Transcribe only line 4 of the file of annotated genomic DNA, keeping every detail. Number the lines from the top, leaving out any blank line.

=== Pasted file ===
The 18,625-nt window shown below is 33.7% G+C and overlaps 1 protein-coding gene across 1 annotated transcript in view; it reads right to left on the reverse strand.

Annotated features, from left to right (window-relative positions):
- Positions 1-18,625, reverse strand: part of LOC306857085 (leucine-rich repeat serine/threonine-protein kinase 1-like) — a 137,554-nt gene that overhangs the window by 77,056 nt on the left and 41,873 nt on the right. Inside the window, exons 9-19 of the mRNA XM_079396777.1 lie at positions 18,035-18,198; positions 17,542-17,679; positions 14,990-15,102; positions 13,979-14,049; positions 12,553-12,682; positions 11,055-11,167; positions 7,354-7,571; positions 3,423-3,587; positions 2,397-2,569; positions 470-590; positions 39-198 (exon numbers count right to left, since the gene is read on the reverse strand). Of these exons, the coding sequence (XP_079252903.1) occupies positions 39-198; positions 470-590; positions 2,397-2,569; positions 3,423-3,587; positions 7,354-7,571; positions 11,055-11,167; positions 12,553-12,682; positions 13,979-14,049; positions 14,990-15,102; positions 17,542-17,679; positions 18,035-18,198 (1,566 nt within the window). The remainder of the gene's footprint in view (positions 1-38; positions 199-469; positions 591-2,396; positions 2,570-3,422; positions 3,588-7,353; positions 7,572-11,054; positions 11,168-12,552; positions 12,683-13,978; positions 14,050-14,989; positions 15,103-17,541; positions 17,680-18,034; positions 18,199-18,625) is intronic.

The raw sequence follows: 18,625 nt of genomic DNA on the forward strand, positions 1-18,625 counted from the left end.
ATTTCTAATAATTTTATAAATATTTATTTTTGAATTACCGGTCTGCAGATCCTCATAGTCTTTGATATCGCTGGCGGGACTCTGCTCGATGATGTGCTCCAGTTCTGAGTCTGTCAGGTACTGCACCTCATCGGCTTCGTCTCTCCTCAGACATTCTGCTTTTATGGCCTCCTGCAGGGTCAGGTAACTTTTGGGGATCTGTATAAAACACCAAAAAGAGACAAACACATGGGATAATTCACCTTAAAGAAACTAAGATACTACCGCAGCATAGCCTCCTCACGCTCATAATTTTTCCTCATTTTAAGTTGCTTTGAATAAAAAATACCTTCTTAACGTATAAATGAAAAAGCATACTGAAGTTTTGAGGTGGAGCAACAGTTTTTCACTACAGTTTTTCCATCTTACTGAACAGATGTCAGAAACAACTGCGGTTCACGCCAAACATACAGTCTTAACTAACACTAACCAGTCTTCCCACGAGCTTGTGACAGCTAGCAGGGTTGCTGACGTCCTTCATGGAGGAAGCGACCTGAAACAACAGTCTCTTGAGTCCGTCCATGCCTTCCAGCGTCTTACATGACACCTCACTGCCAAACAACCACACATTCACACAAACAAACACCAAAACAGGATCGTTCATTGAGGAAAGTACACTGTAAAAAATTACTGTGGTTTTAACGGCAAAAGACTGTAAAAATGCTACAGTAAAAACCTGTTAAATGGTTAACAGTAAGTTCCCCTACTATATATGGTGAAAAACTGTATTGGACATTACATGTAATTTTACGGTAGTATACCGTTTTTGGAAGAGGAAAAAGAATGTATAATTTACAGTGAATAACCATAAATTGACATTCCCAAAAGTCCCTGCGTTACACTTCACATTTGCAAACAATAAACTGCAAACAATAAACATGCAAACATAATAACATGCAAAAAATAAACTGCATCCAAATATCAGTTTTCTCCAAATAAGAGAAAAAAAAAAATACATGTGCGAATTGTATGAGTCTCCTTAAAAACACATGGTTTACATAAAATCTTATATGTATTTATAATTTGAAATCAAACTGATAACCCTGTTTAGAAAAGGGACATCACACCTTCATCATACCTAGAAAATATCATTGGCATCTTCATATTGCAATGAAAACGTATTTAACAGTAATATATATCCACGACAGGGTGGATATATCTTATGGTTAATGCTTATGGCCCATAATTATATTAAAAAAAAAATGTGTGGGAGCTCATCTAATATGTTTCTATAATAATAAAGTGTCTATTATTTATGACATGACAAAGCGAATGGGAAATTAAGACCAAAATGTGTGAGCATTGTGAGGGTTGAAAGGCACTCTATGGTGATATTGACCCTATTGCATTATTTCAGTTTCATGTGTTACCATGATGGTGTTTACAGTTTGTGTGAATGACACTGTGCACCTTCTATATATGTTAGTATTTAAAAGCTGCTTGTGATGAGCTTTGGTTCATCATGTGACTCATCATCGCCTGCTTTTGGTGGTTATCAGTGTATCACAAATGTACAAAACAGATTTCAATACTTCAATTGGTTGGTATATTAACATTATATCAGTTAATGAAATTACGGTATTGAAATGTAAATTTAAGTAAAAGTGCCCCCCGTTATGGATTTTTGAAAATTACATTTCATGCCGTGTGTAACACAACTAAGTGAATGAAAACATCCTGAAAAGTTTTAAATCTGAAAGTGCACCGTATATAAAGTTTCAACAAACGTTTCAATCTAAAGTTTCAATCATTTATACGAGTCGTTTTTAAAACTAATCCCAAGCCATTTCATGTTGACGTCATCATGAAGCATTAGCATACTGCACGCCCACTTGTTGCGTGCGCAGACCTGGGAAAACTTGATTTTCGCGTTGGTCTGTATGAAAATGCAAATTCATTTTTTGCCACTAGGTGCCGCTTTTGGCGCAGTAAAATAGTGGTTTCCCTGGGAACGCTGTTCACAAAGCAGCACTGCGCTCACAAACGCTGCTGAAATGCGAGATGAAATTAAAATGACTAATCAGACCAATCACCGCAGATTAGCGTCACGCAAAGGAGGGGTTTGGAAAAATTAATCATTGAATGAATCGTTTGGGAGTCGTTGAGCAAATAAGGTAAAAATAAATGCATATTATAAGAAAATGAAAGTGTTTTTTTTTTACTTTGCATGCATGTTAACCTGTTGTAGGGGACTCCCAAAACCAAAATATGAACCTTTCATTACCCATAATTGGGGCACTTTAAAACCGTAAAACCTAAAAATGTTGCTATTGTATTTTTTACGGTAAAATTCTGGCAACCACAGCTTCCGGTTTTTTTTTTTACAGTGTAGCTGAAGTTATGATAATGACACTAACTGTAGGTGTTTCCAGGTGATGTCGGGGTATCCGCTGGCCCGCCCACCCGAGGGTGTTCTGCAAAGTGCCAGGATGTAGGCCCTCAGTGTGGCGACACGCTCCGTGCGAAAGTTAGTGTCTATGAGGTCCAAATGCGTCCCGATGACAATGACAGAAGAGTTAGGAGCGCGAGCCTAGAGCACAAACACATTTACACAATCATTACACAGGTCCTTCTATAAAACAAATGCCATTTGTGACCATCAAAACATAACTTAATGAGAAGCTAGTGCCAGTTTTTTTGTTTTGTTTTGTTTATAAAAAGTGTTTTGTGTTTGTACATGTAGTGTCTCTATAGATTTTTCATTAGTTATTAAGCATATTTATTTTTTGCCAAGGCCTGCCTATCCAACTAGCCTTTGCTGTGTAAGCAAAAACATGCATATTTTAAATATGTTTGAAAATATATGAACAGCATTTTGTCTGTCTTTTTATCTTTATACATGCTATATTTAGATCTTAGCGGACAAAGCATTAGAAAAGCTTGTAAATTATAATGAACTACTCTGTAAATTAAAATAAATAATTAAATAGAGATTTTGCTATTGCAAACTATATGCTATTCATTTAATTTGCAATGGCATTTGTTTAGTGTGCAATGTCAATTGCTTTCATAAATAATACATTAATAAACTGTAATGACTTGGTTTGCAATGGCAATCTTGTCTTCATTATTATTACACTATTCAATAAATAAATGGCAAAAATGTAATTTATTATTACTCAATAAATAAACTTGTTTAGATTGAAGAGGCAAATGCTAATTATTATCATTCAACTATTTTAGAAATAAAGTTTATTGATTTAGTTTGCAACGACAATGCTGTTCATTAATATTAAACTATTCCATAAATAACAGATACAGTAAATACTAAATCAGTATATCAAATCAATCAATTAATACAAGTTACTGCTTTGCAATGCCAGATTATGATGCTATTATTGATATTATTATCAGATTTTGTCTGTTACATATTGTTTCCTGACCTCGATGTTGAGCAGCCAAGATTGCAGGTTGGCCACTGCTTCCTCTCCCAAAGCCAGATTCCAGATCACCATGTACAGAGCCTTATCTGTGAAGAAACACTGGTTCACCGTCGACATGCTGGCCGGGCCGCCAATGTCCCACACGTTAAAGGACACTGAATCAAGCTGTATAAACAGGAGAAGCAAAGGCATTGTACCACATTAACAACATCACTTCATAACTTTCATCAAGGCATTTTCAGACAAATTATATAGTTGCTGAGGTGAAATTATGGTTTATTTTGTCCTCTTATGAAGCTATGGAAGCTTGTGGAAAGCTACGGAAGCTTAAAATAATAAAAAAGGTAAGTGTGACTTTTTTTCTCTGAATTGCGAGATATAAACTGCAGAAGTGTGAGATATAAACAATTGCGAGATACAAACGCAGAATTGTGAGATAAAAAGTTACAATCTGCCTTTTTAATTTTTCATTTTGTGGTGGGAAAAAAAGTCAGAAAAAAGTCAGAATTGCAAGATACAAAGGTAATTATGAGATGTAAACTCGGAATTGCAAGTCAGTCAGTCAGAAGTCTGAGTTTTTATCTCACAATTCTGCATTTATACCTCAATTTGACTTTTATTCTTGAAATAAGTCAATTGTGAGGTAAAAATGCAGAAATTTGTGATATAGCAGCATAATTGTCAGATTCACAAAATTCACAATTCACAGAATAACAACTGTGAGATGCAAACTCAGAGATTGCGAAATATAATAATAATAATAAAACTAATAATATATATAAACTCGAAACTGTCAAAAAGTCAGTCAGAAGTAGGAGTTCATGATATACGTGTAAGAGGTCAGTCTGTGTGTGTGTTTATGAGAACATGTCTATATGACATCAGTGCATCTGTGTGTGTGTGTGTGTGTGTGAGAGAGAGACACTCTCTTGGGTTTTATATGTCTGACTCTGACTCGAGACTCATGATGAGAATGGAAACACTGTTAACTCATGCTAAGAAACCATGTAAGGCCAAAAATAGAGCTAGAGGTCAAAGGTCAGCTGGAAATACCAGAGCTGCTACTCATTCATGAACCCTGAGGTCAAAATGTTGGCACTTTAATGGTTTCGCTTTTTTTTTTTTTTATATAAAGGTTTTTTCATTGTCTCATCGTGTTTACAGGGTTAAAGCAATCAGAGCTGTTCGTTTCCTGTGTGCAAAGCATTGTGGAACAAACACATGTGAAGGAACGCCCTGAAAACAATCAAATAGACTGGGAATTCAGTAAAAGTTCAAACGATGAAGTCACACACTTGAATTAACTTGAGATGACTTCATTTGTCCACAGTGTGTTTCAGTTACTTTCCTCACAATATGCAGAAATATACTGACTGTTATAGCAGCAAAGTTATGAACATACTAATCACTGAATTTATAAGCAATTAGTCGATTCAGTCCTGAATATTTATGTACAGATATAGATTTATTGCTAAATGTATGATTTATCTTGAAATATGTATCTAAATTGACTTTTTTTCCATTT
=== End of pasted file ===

The raw sequence follows: 18,625 nt of genomic DNA on the forward strand, positions 1-18,625 counted from the left end.